A couple of years ago, Floyd Wyche, supervisor of the circulation department at the Bristol Public Library, had an item at home that he wanted to have repaired. He heard about Richard Maurice, who does repair jobs, restoration, furniture stripping other things in his PM Craft & Treasures Shop in Bristol, and gave him a call. Richard was able to fix it and all was well.
A month or two ago, one of the many statues at the Bristol Public Library, a popular one of a young boy and girl sitting on a bench reading a book together, was knocked over and broken into pieces. This was a statue that young kids loved and sometimes had their parents take a picture of them kneeling beside it. With this, Floyd went into action and called Richard to see if he could fix it despite the challenge. Richard said he would give it a try.
“It was something that was worth trying to fix, because of where it was,” Richard told me. “Floyd told me that the kids liked it. I didn’t know if I could fix it, because it was plastic. It was in pieces and a mess.”
Richard was able to fix the statue and return it to Floyd at the library. It was then put up on higher ground in the reading room on the first floor to maintain its safety. Richard did this for free, because he realized how much it meant to the kids.
Origin of the statues
The origin of the statues is another whole story. I forgot how far back, but they mysteriously were being placed inside the library every once in a while. No one claimed sneaking them in the building and it became a hot topic for the library staff, including myself, at the time.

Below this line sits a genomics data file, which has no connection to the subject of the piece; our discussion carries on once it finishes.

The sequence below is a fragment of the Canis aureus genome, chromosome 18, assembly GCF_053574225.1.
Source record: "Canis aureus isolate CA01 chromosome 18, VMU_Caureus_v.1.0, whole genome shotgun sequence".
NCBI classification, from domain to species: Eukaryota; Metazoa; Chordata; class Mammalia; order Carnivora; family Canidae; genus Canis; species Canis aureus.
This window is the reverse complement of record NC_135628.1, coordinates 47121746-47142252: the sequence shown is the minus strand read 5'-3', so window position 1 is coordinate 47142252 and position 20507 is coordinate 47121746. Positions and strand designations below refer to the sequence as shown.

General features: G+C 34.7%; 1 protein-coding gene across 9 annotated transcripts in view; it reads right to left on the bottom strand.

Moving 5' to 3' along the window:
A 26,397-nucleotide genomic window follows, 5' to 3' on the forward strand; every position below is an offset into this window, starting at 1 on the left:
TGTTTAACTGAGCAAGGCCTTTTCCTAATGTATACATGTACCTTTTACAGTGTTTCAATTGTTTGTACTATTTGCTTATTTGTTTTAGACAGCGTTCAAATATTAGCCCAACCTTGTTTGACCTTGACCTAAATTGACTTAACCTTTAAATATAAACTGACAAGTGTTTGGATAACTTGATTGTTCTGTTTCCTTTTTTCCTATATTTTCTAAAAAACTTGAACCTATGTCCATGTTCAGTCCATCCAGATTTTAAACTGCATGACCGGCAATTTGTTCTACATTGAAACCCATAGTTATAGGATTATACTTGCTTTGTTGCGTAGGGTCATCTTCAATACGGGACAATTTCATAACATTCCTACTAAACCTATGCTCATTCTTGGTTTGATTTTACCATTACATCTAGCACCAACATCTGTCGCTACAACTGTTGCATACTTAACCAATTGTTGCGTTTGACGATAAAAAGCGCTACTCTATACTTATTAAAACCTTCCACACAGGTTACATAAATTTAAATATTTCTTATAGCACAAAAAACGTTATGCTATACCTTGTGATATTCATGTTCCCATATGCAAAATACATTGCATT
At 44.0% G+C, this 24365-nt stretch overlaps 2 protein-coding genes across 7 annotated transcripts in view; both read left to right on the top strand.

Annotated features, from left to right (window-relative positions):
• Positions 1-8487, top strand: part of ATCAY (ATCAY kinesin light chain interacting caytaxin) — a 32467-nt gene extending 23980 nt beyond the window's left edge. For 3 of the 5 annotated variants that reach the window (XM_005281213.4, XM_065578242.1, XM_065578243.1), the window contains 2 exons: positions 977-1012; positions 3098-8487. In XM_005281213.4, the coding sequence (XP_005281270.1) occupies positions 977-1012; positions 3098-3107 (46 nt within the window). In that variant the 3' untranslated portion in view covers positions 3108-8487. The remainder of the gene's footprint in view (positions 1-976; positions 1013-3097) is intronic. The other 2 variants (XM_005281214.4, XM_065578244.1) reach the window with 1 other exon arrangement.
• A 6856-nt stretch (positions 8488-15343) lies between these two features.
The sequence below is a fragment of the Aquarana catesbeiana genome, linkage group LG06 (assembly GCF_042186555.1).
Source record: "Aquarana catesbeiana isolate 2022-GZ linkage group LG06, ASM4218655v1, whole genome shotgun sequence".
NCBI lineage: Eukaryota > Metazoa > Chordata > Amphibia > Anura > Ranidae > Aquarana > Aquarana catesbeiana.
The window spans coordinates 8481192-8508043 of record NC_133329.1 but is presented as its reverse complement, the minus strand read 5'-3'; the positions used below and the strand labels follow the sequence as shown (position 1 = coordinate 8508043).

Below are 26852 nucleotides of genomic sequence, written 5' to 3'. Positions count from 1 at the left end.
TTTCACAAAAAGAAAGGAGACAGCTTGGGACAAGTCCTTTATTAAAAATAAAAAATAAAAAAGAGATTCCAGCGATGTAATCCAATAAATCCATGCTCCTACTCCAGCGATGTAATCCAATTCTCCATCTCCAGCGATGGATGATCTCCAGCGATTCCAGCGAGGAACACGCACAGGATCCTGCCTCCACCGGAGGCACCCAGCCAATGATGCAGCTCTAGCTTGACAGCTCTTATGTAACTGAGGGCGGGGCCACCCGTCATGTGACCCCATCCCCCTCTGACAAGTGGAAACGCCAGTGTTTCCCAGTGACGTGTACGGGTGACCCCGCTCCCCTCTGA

Then one day when I came in early before opening hours, I saw former mayor Bill Stortz in the parking lot. Why was he there so early? Then, after he drove off in his car I spotted a new statue outside in a safe spot to be seen by one of us staff members. Gotcha! It was then that we realize this kind-hearted statue-giver was Bill Stortz, an avid reader and patron of the library. So, when you look around the library during your next stop, many of the statues you see there came by way of this man.
I saw this license plate while driving on Memorial Boulevard Thursday morning. It was on a blue van and I believed it refers to “command sergeant major wife.” Anyone?
Bristol Press rewind 2002 (15 years ago)
To Gail and former library director Francine Petosa, where did the years go? The following is part of a 2002 page one story in The Bristol Press:
In less than a week, the Bristol community can again search the stacks of the Bristol Public Library in search of the perfect book. The library officially reopens Wednesday, and there will be more space to roam. After four months of closure for a new wing to be added, the library will open to the public that day, according to the library’s administrative assistant, Gail Straun.
I received an email from 42-year Plainville resident Tom Garcia on the license plate XKEJAG:
“Pete Cwiek sends his regards. He actually spotted your 12/20/17 column on my license plate (XKEJAG) while we were having coffee together that day. I am a 31-plus year retiree from the Plainville Police Department. I retired in 2003. Early in my career (about 1973 I think) the CT DMV notified all CT police departments (by teletype - before computers) that they were about to offer six-segment registration plates. This included vanity plates. Many police officers immediately submitted requests for the six-segment plates.
“I had a 1969 Jaguar at the time and got the XKEJAG plate. I also got GARCIA for my wife’s car. My parents, in-laws, and other relatives ordered vanity plates at the time. My XKEJAG plate has been on at least 11 cars since and it is on a Mercedes now. It’s interesting to note that CT DMV only started offering seven-segment vanity plates about a year ago. I got a set for my 1990 VW Vanagon Camper (GOWESTY).
Write to Bob Montgomery, ℅ The Bristol Press, 188 Main St., Bristol, CT 06010. Call 860-973-1808 or email email@example.com.